The Queen Regent, Mary of Guise, said that she was “more afraid of [Knox’s] prayers than an army of 10,000 men.” In the late nineteenth century, the great Puritan Baptist preacher Charles Spurgeon said, “When John Knox went upstairs to plead with God for Scotland, it was the greatest event in Scottish history.”
His most famous prayer of course, was “God give me Scotland or I die!” He never ceased praying that, and God gave him Scotland.
3. He was a preacher!
What many people don’t know is that Knox was a tender-hearted, compassionate pastor to his flocks in Geneva and Scotland. And unlike many televangelists today, he did not live above his constituents. At the end of his life, he said, “None have I corrupted, none have I defrauded, merchandise have I not made.” He had lived so frugally that he barely had any money at all to will to his wife and children (they were later taken care of by friends, however).
He was a compassionate yet frugal shepherd, but he was also a lion in the pulpit! Knox preached at least three times a week (sometimes five times!) and each sermon was at least an hour long (sometimes two).
He would follow the “new” reformed method of preaching systematically through the Bible, verse by verse. Today, this form of preaching (called “expository preaching”) is unheard of in most churches except in a few evangelical circles. All too often today pastors try to find out what everyone is thinking and preach to their “felt needs” (almost always a topical sermon). But for Knox, verse by verse expository preaching was the lifeblood of teaching his people.
He would often divide up his sermon into preaching doctrine followed by application to everyday living. Imagine doing that today. Many Christians today cannot tell you what they believe and probably could not defend their beliefs from the Bible if a gun were stuck to their head. But in Knox’s church people were taught doctrine as well as application. They knew what they believed and could explain it and defend it. Sadly, Knox’s type of preaching might empty more churches today than fill them.
John Knox was never afraid to address the “touchy” subjects of his day. The “touchiest” of all touchy subjects was the issue of the authority of the Roman Catholic Church and the monarchs of Europe. As a Protestant, Knox preached against what he thought was the idolatry and false salvation message of the Catholic Church as well as the authority of the Pope.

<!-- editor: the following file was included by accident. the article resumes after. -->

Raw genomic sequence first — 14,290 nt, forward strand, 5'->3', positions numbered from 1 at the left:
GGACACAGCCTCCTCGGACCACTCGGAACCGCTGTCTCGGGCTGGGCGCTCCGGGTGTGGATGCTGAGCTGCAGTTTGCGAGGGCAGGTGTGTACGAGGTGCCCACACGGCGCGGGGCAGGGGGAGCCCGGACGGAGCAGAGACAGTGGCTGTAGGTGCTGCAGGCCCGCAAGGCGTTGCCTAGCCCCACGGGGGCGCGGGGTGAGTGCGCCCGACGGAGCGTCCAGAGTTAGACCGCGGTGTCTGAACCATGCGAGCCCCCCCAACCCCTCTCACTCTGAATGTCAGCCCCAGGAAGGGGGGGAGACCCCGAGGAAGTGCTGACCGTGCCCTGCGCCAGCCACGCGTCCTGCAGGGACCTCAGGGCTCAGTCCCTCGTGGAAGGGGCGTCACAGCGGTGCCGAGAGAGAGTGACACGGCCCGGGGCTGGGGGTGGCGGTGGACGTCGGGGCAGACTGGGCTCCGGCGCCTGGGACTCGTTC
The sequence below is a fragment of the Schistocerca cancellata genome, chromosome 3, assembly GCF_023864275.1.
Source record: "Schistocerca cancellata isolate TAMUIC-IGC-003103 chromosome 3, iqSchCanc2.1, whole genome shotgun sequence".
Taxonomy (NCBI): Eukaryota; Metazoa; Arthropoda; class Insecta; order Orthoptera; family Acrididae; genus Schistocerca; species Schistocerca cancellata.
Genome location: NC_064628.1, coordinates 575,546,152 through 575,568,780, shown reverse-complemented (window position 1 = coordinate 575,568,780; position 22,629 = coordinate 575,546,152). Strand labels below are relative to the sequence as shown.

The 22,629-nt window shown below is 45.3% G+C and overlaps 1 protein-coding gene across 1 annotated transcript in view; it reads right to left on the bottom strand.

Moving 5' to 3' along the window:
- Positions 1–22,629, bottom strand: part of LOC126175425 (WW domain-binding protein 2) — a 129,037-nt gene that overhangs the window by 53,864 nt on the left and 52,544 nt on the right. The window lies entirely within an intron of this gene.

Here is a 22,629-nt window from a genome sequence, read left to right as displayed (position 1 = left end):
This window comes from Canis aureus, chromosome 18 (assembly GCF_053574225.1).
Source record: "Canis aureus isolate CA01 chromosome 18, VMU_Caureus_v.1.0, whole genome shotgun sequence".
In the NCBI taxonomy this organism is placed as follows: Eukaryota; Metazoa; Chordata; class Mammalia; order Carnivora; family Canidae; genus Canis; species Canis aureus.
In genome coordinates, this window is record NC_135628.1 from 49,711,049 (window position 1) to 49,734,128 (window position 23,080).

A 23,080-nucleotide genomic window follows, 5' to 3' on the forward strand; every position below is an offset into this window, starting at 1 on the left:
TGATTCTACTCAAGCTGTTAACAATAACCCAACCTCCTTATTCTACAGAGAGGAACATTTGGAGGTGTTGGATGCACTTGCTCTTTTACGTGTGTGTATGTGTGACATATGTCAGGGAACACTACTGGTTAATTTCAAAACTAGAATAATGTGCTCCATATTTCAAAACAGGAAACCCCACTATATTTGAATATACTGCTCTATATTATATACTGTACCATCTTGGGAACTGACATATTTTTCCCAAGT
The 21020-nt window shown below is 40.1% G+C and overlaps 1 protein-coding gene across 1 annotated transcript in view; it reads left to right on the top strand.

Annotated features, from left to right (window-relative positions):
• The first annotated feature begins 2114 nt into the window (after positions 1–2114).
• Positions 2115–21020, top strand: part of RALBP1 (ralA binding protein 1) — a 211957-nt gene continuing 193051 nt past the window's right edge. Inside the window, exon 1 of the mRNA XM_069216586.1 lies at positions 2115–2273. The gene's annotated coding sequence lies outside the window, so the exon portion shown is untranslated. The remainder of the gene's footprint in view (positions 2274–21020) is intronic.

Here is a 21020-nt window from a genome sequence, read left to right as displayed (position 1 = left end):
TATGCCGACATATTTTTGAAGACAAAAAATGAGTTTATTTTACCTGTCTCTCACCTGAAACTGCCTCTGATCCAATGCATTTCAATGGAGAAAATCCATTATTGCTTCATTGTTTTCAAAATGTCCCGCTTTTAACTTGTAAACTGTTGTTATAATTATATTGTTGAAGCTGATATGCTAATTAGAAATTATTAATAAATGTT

But he also railed against the overreach of the kings and queens of his day. He was not afraid from the pulpit to say that the Holy Roman Emperor Charles V was the Nero of his day! Several times he publicly preached against what he thought were the abuses and political intrigue of Mary Queen of Scots… even rebuking her to her face when called to a private audience with her.
You have probably heard of Benjamin Franklin’s great quote: “Rebellion to tyrants is obedience to God.” My guess is he probably got that idea from John Knox’s theology. In Knox’s sermons he told his people that it is our duty to obey those who govern the land… unless they overstep their lawful boundaries.
He warned Mary Queen of Scots that in the Bible, Israel was punished if they followed an unfaithful king. In the same way, it was the duty of every faithful Christian to not only warn the rulers if they stray from their lawful boundaries; it was also the duty of Christians to rebel — even with force of arms to protect their God-given rights — if the king or queen would not back down. You can see how America’s founders were greatly influenced by this line of thought.
If you have never read about Knox, a really good biography I have come across lately is “The Mighty Weakness of John Knox” by Douglas Bond.
This book is just one in a great series called “A Long Line of Godly Men” (Jonathan Edwards, Isaac Watts, George Whitefield, etc.).
Here is a great video by Dr. Ryan Reeves telling the story of this very tumultuous time in European history:
Would to God that more pastors in America would read the life of John Knox, and follow his example by pleading with God and preaching the stars down for their people.